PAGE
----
—Like so much of what has occurred in the Minshuto regime, one can expect that there will be multiple signals about what the government will do. But by the same token, different than in the past are these very multiple signals. There used to be none.—

    Again speculation and nothing I would worry about unless you’re already enrolled.

    Here’s a question: While the ward office no doubts would like you to be registered can they in fact force you to join the NHI if you currently are not insured?

    It seems to me that some gaijins are upset that other gaijins are getting away without paying while they must or else are upset because they feel skirting the law is wrong.

    Personally I’m not interested in either argument. All I really want to know is can you in fact be forced to enroll in the NHI?

    If so, can you provide a link backing this up?

    1. We will soon see. I agree.

      —Since new card is latest to be introduced in the next two years, and since back enrollment has generally been sought for no more than two previous years, there’s a possibility that 2010 payments may be sought in 2012..—

      Speculation. It depends what your definition of speculation is.

      — The Social Insurance Agency is gone. Replaced by the Japan Pension Agency Service. Many Japanese have been hired for the single purpose of getting pension records in order. Naturally, health insurance is a close cousin, so I don’t think it would be surprising that the same initiative is taken in the near future—-.

      An estimated 25% of Japanese are not enrolled in any heath plan. If the J-government starts going after those Japanese not registered I would agree gaijins should be worried.

      The Minshuto manifesto/platform has a clause about eliminating the separate employer plans and merging them and the NHI into regional cooperatives that would cover everybody. In part, because the employer plans run at a surplus, and NHI at a deficit.

      —- The government needs money in its programs, not on the bottom line of insurers. Therefore, it’s not likely that they let this small segment continue to get away with making a private profit off the Japanese health care system, where it’s illegal to do so for the everyday Japanese.—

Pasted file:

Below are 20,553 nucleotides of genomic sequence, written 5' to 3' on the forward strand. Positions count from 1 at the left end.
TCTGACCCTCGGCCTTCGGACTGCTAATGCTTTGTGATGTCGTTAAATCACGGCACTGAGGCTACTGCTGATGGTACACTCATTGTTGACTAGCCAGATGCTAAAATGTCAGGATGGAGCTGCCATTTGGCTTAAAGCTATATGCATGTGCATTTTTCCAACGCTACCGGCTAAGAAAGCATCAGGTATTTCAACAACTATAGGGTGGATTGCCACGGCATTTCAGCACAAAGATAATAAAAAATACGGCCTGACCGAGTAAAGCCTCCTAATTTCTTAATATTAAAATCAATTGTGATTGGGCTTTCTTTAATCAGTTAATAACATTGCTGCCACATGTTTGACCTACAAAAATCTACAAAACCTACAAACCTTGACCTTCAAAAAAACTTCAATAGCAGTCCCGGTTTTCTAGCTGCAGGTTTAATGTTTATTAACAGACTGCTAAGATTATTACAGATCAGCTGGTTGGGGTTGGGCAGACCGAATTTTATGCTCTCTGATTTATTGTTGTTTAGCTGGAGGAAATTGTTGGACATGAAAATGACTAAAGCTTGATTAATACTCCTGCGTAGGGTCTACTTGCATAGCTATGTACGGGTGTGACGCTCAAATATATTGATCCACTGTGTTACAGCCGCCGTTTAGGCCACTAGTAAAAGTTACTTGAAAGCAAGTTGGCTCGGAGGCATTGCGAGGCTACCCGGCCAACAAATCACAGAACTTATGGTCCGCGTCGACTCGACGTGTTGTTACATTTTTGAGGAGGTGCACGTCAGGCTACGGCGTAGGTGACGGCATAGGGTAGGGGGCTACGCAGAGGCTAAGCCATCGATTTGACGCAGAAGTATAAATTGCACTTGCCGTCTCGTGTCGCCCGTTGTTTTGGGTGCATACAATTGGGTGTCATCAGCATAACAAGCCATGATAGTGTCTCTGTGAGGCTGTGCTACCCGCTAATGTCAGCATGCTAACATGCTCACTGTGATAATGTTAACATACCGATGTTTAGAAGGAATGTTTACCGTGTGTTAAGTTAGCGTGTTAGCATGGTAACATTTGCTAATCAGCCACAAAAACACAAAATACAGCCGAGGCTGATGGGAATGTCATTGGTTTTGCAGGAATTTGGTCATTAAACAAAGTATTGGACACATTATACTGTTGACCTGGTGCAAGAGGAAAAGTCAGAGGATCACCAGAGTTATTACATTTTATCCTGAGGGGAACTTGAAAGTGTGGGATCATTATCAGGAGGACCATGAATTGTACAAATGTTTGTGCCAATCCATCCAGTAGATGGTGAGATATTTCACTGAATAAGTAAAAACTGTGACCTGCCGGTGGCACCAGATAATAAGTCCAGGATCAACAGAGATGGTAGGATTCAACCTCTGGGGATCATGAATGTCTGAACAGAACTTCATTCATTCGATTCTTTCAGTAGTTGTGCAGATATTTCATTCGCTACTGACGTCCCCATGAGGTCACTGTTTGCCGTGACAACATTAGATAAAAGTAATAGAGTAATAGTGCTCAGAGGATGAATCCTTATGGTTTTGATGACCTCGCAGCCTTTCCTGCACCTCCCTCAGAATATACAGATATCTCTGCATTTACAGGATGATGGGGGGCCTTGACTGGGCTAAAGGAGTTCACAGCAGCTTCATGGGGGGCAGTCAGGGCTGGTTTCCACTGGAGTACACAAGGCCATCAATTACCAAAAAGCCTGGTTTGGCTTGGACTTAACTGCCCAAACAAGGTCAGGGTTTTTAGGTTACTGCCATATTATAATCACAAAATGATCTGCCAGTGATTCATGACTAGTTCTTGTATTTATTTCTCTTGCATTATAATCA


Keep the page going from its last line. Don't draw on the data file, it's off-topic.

I agree but until they go after the natives (which is where the money is at…) I don’t think gaijins not enrolled have much to worry about.

      See the comment for the one immediately above.

      —- Unlike even eight years ago, Japan has committed with other countries to open up its social insurance systems on an equal basis. Contrary to what the Choicers have started saying, Americans here–even on “short term”–are required to be in the Japanese program or else expressly certify via the U.S. Social Security administration that they are not (“Form USA/J-6″). Plus pay U.S. taxes. None of these formalities were present before, now are, and the U.S. does take taxes more seriously.—

      This is not true. I’m a US citizen who files both Federal and State tax and I certainly am not required to be enrolled in the Japanese health or pension program. In fact I am not required to pay into US social security at all.

      You may have slightly misread what had said, in the context of the Choicers latest argument.

      If you make even $400 in self-employment income, you are required to file and pay self-employment (“SE”) taxes on it. The foreign earned income exclusion does not cover self-employment tax. The only way a self-employed American gets around that here is with a certification via from “J/USA-6”. But they need to be in the Japanese systems to obtain that.

      You are correct that if you only have employment wages or salary here (compensation from an employer), then there is no FICA liability and no SE liability. However, note that it is not rare for a Japanese employer to mischaracterize a foreign employee as an “independent contractor” for purposes of their (i.e. the employer’s) getting around the Japanese pension and health insurance. The term “independent contractor” has special significance with the IRS — it means the person is obligated to pay SE tax.

      So, my feeling is the way things have been done in the past here leaves the typical American open to a lot of potential liability.

      —Like so much of what has occurred in the Minshuto regime, one can expect that there will be multiple signals about what the government will do. But by the same token, different than in the past are these very multiple signals. There used to be none.—

      Again speculation and nothing I would worry about unless you’re already enrolled.